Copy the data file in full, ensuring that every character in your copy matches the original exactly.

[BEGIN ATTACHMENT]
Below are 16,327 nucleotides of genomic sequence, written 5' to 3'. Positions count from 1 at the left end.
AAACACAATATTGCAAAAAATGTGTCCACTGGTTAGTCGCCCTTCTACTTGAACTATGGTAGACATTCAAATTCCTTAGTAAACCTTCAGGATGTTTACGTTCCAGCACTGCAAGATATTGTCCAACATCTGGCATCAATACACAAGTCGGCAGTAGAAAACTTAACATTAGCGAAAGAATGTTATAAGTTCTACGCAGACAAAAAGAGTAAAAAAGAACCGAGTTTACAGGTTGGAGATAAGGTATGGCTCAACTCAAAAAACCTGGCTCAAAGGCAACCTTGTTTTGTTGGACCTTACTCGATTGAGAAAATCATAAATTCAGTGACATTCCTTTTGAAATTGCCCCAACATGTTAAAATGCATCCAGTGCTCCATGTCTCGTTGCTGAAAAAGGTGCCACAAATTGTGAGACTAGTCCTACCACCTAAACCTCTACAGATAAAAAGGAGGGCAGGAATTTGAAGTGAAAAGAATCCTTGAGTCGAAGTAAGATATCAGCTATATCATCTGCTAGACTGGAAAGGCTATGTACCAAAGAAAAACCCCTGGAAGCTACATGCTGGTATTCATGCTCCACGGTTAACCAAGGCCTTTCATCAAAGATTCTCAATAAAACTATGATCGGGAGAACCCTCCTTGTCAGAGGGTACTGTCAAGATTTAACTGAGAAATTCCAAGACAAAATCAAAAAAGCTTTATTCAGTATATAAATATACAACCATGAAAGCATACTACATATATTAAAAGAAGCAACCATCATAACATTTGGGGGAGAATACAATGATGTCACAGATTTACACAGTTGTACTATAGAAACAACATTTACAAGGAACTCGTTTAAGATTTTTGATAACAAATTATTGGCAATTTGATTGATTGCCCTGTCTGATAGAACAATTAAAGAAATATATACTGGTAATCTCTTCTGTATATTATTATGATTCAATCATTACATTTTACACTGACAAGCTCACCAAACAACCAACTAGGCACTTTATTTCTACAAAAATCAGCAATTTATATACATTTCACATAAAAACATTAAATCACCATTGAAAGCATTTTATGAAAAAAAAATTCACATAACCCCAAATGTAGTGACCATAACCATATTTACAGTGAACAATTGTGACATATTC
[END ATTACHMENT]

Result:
Below are 16,327 nucleotides of genomic sequence, written 5' to 3'. Positions count from 1 at the left end.
AAACACAATATTGCAAAAAATGTGTCCACTGGTTAGTCGCCCTTCTACTTGAACTATGGTAGACATTCAAATTCCTTAGTAAACCTTCAGGATGTTTACGTTCCAGCACTGCAAGATATTGTCCAACATCTGGCATCAATACACAAGTCGGCAGTAGAAAACTTAACATTAGCGAAAGAATGTTATAAGTTCTACGCAGACAAAAAGAGTAAAAAAGAACCGAGTTTACAGGTTGGAGATAAGGTATGGCTCAACTCAAAAAACCTGGCTCAAAGGCAACCTTGTTTTGTTGGACCTTACTCGATTGAGAAAATCATAAATTCAGTGACATTCCTTTTGAAATTGCCCCAACATGTTAAAATGCATCCAGTGCTCCATGTCTCGTTGCTGAAAAAGGTGCCACAAATTGTGAGACTAGTCCTACCACCTAAACCTCTACAGATAAAAAGGAGGGCAGGAATTTGAAGTGAAAAGAATCCTTGAGTCGAAGTAAGATATCAGCTATATCATCTGCTAGACTGGAAAGGCTATGTACCAAAGAAAAACCCCTGGAAGCTACATGCTGGTATTCATGCTCCACGGTTAACCAAGGCCTTTCATCAAAGATTCTCAATAAAACTATGATCGGGAGAACCCTCCTTGTCAGAGGGTACTGTCAAGATTTAACTGAGAAATTCCAAGACAAAATCAAAAAAGCTTTATTCAGTATATAAATATACAACCATGAAAGCATACTACATATATTAAAAGAAGCAACCATCATAACATTTGGGGGAGAATACAATGATGTCACAGATTTACACAGTTGTACTATAGAAACAACATTTACAAGGAACTCGTTTAAGATTTTTGATAACAAATTATTGGCAATTTGATTGATTGCCCTGTCTGATAGAACAATTAAAGAAATATATACTGGTAATCTCTTCTGTATATTATTATGATTCAATCATTACATTTTACACTGACAAGCTCACCAAACAACCAACTAGGCACTTTATTTCTACAAAAATCAGCAATTTATATACATTTCACATAAAAACATTAAATCACCATTGAAAGCATTTTATGAAAAAAAAATTCACATAACCCCAAATGTAGTGACCATAACCATATTTACAGTGAACAATTGTGACATATTC